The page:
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WHAT ARE THE FACTS?
To give you a quick breakdown on what you need to know, here are the basic facts:
Habitat:Wild Chinchillas can be found living in burrows and crevices in the rocks of the Andes Mountains of Chile, Peru
Reason for Domestication:Initially the Chinchilla was hunted for its dense fur, and wasnt domesticated in serious numbers until M.F. Chapman successfully brought a herd of 11 healthy specimens to California. The Chinchilla has since become a popular household pet since the mid 1960s when their increasing numbers meant they were more affordable to purchase.
Life span:In captivity, it has been known for a Chinchilla to reach 20 years if cared for correctly, and all of its needs met. However, also keep in mind this is the same as a 100 year old human, possible but not all that common! The average age a domesticated Chinchilla reaches is dependent on the size home they have, their diet, exercise, if they are used for breeding or not and much more. Therefore the average age can range from anything between 12 and 15 years commonly.
Gestation:111 days - a very long gestation compared to other rodent species. Breeding can occur at any time throughout the year.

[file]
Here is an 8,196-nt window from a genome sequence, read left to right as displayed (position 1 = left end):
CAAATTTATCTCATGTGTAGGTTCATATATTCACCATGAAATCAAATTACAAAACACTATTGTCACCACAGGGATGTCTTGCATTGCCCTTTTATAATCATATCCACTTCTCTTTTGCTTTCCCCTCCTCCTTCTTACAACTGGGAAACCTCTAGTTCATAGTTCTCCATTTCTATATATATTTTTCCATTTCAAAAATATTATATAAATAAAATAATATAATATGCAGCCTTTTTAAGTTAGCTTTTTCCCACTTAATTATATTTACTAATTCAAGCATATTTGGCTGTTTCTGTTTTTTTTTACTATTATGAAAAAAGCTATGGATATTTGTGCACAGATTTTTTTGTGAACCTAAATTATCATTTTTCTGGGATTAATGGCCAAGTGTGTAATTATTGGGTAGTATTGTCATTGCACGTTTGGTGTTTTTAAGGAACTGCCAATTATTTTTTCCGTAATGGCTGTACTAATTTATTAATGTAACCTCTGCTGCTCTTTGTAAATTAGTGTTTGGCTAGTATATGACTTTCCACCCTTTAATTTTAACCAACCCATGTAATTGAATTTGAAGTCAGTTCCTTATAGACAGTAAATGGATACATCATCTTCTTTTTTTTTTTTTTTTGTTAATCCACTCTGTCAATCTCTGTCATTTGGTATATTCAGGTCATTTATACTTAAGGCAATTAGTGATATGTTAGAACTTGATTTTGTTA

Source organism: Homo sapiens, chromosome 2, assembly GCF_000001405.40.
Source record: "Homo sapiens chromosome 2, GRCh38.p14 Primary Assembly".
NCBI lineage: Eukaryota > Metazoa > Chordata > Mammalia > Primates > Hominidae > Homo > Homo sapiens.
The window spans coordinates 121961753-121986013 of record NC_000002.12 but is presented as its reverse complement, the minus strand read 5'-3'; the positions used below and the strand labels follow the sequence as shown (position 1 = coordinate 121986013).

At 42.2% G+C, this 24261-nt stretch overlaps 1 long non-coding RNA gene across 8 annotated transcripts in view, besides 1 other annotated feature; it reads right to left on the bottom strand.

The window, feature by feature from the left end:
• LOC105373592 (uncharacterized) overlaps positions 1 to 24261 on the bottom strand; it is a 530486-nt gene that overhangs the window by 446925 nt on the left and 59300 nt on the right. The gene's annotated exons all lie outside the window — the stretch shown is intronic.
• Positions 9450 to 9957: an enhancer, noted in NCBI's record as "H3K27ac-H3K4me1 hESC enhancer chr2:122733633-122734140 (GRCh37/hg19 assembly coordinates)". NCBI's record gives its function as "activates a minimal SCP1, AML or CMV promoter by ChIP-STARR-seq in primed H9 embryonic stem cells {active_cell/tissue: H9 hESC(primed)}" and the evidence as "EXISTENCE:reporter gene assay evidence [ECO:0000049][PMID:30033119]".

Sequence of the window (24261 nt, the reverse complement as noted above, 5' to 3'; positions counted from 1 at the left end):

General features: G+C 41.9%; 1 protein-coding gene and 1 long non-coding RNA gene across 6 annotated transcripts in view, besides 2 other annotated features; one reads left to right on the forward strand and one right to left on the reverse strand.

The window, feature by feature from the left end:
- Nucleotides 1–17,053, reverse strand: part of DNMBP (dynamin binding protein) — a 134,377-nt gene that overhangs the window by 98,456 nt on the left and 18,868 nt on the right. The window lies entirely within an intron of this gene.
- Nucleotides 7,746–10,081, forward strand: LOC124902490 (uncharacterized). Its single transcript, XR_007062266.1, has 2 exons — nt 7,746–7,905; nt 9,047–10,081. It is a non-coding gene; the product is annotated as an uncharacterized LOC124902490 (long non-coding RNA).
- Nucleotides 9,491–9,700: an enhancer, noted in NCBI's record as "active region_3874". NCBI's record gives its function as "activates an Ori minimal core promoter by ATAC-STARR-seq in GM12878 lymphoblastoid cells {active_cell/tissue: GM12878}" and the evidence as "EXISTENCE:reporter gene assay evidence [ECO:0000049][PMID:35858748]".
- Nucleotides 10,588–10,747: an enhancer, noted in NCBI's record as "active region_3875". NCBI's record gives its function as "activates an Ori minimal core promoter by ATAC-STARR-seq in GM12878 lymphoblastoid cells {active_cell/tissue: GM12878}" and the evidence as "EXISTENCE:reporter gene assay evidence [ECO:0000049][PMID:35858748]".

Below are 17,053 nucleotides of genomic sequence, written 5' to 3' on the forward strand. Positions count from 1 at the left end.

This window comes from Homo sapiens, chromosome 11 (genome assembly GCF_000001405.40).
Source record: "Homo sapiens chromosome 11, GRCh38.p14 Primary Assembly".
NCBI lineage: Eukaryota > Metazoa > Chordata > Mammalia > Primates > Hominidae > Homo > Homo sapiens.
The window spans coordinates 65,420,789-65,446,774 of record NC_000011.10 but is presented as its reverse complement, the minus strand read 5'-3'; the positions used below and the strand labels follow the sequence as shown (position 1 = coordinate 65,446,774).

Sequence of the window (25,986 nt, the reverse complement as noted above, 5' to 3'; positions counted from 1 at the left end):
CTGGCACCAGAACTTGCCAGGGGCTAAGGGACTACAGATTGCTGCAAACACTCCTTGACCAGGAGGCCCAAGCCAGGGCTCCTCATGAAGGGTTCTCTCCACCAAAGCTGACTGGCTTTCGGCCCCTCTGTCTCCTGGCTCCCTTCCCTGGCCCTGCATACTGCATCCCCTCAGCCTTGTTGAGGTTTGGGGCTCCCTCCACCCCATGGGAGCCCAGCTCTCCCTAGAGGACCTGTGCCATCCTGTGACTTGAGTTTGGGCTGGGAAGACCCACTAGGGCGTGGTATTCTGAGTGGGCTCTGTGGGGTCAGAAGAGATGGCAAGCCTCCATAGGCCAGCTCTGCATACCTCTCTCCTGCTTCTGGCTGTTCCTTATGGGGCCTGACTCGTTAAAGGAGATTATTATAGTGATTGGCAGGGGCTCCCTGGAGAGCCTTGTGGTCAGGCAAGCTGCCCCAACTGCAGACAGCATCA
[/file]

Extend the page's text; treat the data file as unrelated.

Diet:The first point to consider is that Chinchillas have quite a delicate digestive system, so they therefore have special dietary requirements.
Compatibility:Chinchillas of the same sex will live together peacefully in a single cage where there is sufficient space. A male can usually be kept with one or more females, although I should stress that same-sex pairs should be encouraged to ensure that the population of captive Chinchillas is controlled. Further to this, if considering keeping opposite sexes together, keep in mind it will lead to reproduction. I would therefore recomment that only experienced breeders should pair opposite sex chinchillas together. If keeping a group of chinchillas, you will also need to be aware that male chinchillas will fight each other for a mate. As a result no more than one male should be kept with a female. Also, two females together needs extra caution as they may fight. Finally, if the living space is too small, the Chinchillas will become territorial.
General notes:in the wild, the Chinchilla is a common grey colour. It is only since domestication that other colour mutations have developed as people want more distinctive pets. The main colour mutations found are: white (incomplete dominant), beige (dominant), ebony, violet and sapphire (recessive). Variations of these mutations also occur. E.G, a silver specimen is a variety of white in which the fur is tipped with silver. The white gene has an "incomplete dominance," (not completely dominant over the natural allele "standard" gray) can result in a large variety of white fur, including the mosaic variety.
chinchillas can make good pets, although not always for Children as they do not particuarly enjoy sitting still for cuddles and such.
If all these points are followed, the Chinchilla kept as a pet is a wonderful, friendly and intelligent companion.